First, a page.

Fun fact: An endearing twist in the day's events involved a covert backup plan set up by production, unbeknownst to me. A colleague from the production office was whisked away to wardrobe and fitted into one of my spare uniforms. The idea was for him to stand in for certain camera shots that didn’t require my face to be seen if I had to leave suddenly. The amusing part? He hadn't been told exactly why he was chosen for this task! It still makes me laugh to think about how baffled he must have been. I'm incredibly grateful to this brave employee, and I send my thanks for his unknowing support.

Fortunately, the need for a backup never arose. My call time was at 11 AM, and I completed all my scenes just before 8 PM. Bursting with excitement, I remember dashing off the set, shouting, "I'M GOING TO HAVE A BABY!" to the applause of the cast and crew.

Gen Rhys sits in the center seat on the bridge of U.S.S. Discovery in 'Labyrinths'


It felt like I was in the midst of a real-life Red Alert. My departure was as swift as an emergency evacuation, each minute adding to the urgency. When I arrived home, I found my wife grappling with intense contractions, with our neighbor at her side. Kneeling beside my wife, I gently encouraged her to breathe. Although she couldn’t meet my gaze due to the pain, she heard my voice and responded, which helped her navigate past this intense wave. At last, I was where I needed to be.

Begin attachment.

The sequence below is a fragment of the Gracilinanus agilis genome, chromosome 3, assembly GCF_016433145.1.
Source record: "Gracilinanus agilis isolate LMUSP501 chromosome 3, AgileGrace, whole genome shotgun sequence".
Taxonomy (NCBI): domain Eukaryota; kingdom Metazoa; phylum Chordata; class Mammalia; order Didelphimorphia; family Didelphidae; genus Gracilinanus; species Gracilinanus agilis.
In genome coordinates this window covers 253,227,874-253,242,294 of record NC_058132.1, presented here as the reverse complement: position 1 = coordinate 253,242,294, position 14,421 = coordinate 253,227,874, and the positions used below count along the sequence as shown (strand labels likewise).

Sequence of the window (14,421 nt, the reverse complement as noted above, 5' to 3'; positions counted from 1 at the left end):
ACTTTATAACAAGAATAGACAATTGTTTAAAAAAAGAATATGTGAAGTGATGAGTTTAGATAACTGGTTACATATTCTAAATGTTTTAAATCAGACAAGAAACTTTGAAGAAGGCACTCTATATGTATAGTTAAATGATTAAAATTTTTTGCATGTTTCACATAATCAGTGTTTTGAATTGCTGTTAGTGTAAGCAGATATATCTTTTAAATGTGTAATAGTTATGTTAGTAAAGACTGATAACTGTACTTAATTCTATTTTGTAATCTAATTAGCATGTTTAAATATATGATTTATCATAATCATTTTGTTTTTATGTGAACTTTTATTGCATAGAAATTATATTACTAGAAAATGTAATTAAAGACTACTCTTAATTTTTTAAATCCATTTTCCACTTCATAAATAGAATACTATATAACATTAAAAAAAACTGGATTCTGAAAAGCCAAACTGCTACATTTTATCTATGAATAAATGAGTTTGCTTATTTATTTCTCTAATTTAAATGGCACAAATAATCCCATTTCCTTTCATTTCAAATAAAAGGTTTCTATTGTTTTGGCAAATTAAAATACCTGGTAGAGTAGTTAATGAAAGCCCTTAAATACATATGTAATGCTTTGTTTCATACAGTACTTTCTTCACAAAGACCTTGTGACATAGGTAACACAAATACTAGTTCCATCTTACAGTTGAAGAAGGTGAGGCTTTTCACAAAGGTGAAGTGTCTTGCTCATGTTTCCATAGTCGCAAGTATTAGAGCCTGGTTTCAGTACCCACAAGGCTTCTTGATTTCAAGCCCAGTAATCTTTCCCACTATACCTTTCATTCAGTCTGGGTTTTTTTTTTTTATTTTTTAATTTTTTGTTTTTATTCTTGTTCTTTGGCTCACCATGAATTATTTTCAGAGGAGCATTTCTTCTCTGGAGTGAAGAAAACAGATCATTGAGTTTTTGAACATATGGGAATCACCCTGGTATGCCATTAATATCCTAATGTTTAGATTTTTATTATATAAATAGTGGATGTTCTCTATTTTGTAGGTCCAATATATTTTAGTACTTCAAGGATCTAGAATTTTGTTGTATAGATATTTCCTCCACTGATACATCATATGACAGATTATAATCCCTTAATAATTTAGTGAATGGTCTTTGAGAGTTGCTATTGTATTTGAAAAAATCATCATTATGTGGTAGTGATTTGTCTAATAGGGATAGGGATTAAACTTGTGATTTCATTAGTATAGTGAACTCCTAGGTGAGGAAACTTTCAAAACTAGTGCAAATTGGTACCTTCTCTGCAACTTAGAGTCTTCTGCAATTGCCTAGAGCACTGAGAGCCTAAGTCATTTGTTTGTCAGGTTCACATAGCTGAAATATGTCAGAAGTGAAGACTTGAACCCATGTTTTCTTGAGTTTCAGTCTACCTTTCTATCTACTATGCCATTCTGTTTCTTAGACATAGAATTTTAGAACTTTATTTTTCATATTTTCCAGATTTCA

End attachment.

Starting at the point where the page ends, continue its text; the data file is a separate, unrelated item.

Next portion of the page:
The timing of the contractions escalated to a point that necessitated calling the midwife, who arrived promptly after our call. By 9 PM, following her examination, she advised that it was time to head to the hospital. Despite having missed the earlier part of the day, I felt profound relief that I had made it just in time for the crucial part — the delivery.

A shirtless Patrick Kwok-Choon holds his newborn baby against his chest

Patrick Kwok-Choon

Here comes my admission of a fumbled captaincy. Early on, my wife decided on a no-epidural birth, but informed me she was open to using laughing gas if the pain became too intense. Amid the chaos, like a rookie ensign on his first away mission, I completely forgot to make that request. My wife went into delivery without any pain relief at all!